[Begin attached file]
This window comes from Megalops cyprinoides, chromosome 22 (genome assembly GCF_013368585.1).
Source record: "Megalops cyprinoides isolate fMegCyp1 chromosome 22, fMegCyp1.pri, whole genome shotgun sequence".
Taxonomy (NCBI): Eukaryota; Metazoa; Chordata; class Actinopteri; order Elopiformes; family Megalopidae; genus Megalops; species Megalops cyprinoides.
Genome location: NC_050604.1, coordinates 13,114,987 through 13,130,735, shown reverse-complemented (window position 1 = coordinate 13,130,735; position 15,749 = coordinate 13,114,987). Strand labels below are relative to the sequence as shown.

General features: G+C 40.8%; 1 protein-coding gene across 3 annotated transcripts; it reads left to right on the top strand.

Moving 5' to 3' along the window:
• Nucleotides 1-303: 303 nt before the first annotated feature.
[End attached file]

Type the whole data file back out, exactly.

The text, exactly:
This window comes from Megalops cyprinoides, chromosome 22 (genome assembly GCF_013368585.1).
Source record: "Megalops cyprinoides isolate fMegCyp1 chromosome 22, fMegCyp1.pri, whole genome shotgun sequence".
Taxonomy (NCBI): Eukaryota; Metazoa; Chordata; class Actinopteri; order Elopiformes; family Megalopidae; genus Megalops; species Megalops cyprinoides.
Genome location: NC_050604.1, coordinates 13,114,987 through 13,130,735, shown reverse-complemented (window position 1 = coordinate 13,130,735; position 15,749 = coordinate 13,114,987). Strand labels below are relative to the sequence as shown.

General features: G+C 40.8%; 1 protein-coding gene across 3 annotated transcripts; it reads left to right on the top strand.

Moving 5' to 3' along the window:
• Nucleotides 1-303: 303 nt before the first annotated feature.